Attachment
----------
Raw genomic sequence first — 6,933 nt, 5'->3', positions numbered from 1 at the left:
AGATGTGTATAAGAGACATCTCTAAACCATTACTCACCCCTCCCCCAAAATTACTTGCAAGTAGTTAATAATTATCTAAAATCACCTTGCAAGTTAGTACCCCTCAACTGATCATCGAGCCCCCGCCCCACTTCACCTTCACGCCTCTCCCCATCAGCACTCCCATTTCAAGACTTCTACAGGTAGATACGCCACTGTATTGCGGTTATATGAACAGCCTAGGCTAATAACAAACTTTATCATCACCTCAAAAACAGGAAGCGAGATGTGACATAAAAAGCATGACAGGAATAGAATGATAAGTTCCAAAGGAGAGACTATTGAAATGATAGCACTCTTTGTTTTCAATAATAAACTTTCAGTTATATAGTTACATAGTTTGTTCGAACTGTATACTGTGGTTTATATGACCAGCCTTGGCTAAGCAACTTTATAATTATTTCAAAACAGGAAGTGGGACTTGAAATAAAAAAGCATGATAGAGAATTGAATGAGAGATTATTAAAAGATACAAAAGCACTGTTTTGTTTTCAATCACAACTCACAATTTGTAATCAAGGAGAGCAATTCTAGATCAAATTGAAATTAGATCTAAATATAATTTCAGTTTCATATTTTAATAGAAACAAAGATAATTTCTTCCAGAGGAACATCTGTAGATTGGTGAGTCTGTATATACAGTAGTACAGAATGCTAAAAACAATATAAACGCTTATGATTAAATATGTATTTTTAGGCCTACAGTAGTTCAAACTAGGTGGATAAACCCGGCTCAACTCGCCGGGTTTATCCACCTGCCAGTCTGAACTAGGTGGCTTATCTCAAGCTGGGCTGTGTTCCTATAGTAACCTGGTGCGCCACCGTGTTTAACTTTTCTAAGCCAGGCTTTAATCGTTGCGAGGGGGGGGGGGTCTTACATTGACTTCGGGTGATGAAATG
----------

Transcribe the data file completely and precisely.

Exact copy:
Raw genomic sequence first — 6,933 nt, 5'->3', positions numbered from 1 at the left:
AGATGTGTATAAGAGACATCTCTAAACCATTACTCACCCCTCCCCCAAAATTACTTGCAAGTAGTTAATAATTATCTAAAATCACCTTGCAAGTTAGTACCCCTCAACTGATCATCGAGCCCCCGCCCCACTTCACCTTCACGCCTCTCCCCATCAGCACTCCCATTTCAAGACTTCTACAGGTAGATACGCCACTGTATTGCGGTTATATGAACAGCCTAGGCTAATAACAAACTTTATCATCACCTCAAAAACAGGAAGCGAGATGTGACATAAAAAGCATGACAGGAATAGAATGATAAGTTCCAAAGGAGAGACTATTGAAATGATAGCACTCTTTGTTTTCAATAATAAACTTTCAGTTATATAGTTACATAGTTTGTTCGAACTGTATACTGTGGTTTATATGACCAGCCTTGGCTAAGCAACTTTATAATTATTTCAAAACAGGAAGTGGGACTTGAAATAAAAAAGCATGATAGAGAATTGAATGAGAGATTATTAAAAGATACAAAAGCACTGTTTTGTTTTCAATCACAACTCACAATTTGTAATCAAGGAGAGCAATTCTAGATCAAATTGAAATTAGATCTAAATATAATTTCAGTTTCATATTTTAATAGAAACAAAGATAATTTCTTCCAGAGGAACATCTGTAGATTGGTGAGTCTGTATATACAGTAGTACAGAATGCTAAAAACAATATAAACGCTTATGATTAAATATGTATTTTTAGGCCTACAGTAGTTCAAACTAGGTGGATAAACCCGGCTCAACTCGCCGGGTTTATCCACCTGCCAGTCTGAACTAGGTGGCTTATCTCAAGCTGGGCTGTGTTCCTATAGTAACCTGGTGCGCCACCGTGTTTAACTTTTCTAAGCCAGGCTTTAATCGTTGCGAGGGGGGGGGGGTCTTACATTGACTTCGGGTGATGAAATG